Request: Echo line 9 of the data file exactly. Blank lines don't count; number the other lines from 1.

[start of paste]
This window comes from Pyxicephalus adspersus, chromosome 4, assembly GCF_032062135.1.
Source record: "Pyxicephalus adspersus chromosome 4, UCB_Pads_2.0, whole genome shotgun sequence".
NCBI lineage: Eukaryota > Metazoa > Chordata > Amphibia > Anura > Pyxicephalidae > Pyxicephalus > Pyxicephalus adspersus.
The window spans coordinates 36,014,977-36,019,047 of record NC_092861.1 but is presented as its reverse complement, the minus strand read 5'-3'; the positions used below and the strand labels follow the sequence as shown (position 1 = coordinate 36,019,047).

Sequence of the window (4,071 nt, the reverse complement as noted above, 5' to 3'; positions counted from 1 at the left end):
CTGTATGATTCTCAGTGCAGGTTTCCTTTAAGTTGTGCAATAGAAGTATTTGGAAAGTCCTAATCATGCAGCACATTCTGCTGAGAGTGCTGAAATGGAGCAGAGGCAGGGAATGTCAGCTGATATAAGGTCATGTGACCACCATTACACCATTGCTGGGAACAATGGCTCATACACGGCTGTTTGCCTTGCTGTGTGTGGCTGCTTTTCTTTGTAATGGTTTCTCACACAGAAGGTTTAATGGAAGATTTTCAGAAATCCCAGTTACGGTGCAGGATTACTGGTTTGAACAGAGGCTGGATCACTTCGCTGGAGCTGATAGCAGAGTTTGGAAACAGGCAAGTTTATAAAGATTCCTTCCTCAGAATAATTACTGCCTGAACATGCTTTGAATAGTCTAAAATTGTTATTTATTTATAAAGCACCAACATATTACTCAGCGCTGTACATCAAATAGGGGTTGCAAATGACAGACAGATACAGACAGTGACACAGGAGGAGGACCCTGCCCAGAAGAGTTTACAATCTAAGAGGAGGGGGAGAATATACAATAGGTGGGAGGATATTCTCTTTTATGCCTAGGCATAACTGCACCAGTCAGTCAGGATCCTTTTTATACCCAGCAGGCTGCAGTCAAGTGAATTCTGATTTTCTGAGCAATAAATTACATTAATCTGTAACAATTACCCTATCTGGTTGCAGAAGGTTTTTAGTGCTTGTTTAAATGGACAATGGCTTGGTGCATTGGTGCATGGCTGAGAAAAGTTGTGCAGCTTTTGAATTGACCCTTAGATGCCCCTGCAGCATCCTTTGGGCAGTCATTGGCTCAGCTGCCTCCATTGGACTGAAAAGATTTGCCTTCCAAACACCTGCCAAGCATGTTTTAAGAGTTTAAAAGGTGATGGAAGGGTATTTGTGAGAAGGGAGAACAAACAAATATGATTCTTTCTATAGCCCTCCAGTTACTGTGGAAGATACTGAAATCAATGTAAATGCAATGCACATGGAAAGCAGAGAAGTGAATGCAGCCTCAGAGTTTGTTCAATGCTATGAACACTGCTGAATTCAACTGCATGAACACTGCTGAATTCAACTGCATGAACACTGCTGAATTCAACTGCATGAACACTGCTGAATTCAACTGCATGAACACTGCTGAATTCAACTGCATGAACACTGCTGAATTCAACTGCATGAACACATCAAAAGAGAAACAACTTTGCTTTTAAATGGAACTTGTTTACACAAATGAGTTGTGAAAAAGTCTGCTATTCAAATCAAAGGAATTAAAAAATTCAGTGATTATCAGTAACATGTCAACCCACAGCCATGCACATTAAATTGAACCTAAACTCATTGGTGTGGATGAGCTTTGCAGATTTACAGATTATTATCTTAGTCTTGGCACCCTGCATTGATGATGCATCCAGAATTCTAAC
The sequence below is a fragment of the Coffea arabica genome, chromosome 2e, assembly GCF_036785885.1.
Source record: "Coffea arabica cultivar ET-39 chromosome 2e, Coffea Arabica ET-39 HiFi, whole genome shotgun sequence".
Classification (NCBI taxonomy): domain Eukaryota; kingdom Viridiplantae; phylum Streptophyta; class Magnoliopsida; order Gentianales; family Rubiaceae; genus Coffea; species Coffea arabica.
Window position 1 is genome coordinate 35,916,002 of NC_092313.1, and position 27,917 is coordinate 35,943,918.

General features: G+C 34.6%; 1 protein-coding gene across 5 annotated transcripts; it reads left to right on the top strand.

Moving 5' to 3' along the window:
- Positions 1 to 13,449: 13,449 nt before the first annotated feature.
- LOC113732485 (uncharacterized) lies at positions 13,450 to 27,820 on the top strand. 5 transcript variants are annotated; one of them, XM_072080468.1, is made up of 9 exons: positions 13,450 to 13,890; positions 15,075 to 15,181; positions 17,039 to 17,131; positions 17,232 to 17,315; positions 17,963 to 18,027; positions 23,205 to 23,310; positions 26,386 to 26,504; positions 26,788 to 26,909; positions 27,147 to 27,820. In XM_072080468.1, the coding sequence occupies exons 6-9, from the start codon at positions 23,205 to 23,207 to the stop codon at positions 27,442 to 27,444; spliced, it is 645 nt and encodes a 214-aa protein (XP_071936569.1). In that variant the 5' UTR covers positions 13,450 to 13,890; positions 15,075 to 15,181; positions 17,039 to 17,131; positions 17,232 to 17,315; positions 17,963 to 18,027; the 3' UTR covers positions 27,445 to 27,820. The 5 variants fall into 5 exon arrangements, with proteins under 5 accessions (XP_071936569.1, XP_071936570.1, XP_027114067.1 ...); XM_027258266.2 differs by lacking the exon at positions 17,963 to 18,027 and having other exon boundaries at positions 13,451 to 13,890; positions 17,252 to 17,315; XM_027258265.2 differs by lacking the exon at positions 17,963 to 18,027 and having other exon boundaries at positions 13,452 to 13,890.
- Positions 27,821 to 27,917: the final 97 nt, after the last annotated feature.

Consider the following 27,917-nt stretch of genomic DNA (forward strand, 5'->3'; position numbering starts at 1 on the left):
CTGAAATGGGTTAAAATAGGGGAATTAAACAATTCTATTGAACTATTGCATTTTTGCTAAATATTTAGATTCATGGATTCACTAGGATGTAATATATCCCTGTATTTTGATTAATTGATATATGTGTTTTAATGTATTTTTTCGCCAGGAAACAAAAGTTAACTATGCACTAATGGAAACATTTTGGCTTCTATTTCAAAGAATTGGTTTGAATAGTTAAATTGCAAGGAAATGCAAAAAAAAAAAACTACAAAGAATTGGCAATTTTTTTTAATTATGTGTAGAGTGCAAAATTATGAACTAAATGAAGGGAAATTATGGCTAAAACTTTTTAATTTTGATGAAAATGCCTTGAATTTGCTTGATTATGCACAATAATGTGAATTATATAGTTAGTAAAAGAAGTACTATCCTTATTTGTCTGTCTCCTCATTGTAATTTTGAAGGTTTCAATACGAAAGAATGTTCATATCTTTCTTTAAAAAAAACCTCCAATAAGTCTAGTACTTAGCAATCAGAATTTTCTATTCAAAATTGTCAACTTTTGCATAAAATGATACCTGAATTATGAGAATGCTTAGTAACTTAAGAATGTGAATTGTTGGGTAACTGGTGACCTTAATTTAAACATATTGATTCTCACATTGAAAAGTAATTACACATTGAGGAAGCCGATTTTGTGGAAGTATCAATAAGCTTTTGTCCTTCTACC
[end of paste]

Classification (NCBI taxonomy): domain Eukaryota; kingdom Viridiplantae; phylum Streptophyta; class Magnoliopsida; order Gentianales; family Rubiaceae; genus Coffea; species Coffea arabica.